Note that HD video requires much more bandwidth than standard video, therefore its delivery can be problematic over a wireless connection that can be interfered with in many ways and has limited range.

Media streamer video/audio format support is now excellent. All of the most commonly used file formats – AVI, MPEG4, WMV – are supported. Note that Apple media streamers, such as the Apple TV (2nd Generation), is currently (Feb. 2012) are the only media streamers that can play Apple’s protected AAC files and the Audible audio book format, but provides limited support for the other available formats.

HD video is usually encoded in the MPEG4, H.264 and WMV-HD video-compressed formats. Most media streamers support screen resolutions up to 1080p, but some, such as the Apple TV media streamer only support the lower 720p resolution, which looks fine if you are playing a HD 1080p video file on a 32-inch TV, but picture degradation will be noticeable on larger screens.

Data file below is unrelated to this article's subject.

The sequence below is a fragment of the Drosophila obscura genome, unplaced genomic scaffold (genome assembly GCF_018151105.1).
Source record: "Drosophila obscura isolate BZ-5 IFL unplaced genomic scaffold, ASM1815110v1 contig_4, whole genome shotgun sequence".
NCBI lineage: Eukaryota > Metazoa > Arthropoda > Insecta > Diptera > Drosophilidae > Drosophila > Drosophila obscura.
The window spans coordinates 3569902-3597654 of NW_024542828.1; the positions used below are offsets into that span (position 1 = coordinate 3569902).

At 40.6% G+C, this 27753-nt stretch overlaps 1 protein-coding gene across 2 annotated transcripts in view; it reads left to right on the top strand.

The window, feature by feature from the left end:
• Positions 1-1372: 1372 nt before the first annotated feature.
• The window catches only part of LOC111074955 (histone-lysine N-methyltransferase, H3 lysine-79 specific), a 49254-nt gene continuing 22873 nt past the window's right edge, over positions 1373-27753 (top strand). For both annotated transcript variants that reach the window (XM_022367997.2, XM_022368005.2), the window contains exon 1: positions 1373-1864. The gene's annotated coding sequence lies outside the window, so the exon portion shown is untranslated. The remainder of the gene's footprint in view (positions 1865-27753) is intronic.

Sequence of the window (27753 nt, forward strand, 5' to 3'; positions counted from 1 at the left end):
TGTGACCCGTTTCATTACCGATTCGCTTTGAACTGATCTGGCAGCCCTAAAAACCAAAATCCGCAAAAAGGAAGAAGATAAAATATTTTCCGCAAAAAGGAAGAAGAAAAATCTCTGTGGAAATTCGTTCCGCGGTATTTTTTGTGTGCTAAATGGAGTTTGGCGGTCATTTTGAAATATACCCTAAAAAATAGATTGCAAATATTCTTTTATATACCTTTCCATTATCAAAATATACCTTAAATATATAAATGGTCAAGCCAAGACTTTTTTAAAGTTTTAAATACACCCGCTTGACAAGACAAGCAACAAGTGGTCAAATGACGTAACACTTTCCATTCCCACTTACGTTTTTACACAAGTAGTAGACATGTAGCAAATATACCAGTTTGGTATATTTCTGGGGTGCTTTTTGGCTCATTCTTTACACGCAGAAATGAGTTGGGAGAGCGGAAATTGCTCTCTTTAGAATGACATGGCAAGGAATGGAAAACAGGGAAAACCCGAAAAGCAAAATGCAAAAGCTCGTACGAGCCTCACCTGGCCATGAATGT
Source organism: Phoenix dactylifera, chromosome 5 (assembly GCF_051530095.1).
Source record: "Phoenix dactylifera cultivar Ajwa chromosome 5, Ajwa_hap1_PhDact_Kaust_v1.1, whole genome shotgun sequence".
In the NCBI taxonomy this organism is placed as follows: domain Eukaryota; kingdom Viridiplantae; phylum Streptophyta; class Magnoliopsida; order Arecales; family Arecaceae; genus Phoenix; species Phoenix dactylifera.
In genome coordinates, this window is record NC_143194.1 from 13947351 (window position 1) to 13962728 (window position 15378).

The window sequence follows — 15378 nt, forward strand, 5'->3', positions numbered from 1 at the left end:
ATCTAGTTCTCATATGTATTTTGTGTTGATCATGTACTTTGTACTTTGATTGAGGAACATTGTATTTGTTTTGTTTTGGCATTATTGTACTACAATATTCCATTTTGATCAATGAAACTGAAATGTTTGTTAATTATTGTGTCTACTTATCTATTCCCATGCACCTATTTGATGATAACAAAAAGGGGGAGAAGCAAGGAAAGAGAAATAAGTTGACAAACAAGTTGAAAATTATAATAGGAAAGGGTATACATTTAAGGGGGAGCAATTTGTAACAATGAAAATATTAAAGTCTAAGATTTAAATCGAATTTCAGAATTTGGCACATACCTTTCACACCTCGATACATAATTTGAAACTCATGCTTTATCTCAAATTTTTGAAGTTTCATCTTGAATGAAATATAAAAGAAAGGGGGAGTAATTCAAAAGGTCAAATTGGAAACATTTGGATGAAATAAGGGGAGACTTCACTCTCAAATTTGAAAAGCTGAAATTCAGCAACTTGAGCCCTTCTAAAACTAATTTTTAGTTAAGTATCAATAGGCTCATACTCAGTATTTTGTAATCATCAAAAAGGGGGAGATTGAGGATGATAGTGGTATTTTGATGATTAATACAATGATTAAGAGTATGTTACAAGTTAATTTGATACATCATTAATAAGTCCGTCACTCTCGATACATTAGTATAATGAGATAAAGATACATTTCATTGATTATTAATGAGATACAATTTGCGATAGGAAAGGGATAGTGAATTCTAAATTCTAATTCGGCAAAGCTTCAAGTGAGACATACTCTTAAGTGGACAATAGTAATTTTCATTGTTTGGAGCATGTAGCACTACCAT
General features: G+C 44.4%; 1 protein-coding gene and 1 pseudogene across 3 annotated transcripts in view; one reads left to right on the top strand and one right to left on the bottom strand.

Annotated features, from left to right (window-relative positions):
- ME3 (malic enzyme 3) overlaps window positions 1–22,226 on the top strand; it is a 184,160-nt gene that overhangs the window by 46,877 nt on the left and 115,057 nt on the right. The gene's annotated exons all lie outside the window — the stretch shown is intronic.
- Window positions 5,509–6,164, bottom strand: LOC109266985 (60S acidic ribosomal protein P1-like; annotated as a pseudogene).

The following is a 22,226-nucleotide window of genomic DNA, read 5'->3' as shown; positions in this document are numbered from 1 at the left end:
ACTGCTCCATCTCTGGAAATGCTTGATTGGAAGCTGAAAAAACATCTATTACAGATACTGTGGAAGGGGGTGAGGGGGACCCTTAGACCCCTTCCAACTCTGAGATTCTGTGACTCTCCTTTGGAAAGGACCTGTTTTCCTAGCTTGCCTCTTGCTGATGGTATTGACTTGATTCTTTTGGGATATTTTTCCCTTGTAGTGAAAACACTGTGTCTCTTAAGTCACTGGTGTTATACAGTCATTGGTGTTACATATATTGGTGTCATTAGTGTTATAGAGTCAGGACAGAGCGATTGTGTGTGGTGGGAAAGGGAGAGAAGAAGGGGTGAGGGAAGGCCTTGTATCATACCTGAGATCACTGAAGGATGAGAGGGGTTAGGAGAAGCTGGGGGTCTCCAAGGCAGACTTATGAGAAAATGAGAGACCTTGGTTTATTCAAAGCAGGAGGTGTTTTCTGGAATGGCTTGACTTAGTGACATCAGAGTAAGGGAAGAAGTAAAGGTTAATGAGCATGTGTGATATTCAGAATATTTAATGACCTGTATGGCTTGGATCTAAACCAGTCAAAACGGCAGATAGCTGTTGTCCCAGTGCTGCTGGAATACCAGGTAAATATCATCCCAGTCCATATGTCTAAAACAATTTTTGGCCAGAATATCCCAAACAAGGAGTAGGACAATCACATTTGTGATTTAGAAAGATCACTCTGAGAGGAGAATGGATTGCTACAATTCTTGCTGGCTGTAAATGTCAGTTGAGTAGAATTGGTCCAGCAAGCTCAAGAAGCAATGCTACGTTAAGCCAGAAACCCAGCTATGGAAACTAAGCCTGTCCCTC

Full HD (1080p) video requires an HDMI on the media streamer and TV. A component connection can output HD video up to the inferior 1080i (interlaced), which doesn’t involve a progressive scan, but an intermittent one. A coaxial connection provides poor, standard video.

An AV receiver (audio-video receiver) amplifies sound from several audio sources and can send video signals to a TV from several sources. An AV receiver can be connected to a media streamer.

Some media streamers can be fitted with a hard disk drive for the purpose of storing and sharing files without a computer.

The main purpose of a media streamer is to play files stored on a server. Most NAS devices can act as media servers – usually iTunes and UPnP servers – but a desktop or laptop computer ca easily be used to serve music or video over a home network, most of which are centred around a wireless router.